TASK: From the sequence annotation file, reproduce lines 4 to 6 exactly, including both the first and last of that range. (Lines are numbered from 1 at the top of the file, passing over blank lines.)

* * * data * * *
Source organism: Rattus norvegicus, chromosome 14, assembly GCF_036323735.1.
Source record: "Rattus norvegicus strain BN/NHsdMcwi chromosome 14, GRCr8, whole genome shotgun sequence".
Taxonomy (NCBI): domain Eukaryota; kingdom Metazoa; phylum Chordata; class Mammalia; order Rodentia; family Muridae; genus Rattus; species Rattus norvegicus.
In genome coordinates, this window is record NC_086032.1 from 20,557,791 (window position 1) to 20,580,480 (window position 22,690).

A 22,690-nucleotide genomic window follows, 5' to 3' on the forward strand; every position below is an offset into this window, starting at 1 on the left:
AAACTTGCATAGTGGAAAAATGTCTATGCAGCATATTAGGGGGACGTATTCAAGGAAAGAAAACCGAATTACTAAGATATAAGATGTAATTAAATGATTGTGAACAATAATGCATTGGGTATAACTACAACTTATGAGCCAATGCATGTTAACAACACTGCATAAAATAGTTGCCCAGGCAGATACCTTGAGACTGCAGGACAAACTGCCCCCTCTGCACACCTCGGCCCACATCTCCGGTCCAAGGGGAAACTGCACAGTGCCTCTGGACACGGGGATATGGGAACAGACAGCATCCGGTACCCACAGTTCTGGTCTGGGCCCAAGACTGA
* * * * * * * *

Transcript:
In genome coordinates, this window is record NC_086032.1 from 20,557,791 (window position 1) to 20,580,480 (window position 22,690).

A 22,690-nucleotide genomic window follows, 5' to 3' on the forward strand; every position below is an offset into this window, starting at 1 on the left:
AAACTTGCATAGTGGAAAAATGTCTATGCAGCATATTAGGGGGACGTATTCAAGGAAAGAAAACCGAATTACTAAGATATAAGATGTAATTAAATGATTGTGAACAATAATGCATTGGGTATAACTACAACTTATGAGCCAATGCATGTTAACAACACTGCATAAAATAGTTGCCCAGGCAGATACCTTGAGACTGCAGGACAAACTGCCCCCTCTGCACACCTCGGCCCACATCTCCGGTCCAAGGGGAAACTGCACAGTGCCTCTGGACACGGGGATATGGGAACAGACAGCATCCGGTACCCACAGTTCTGGTCTGGGCCCAAGACTGA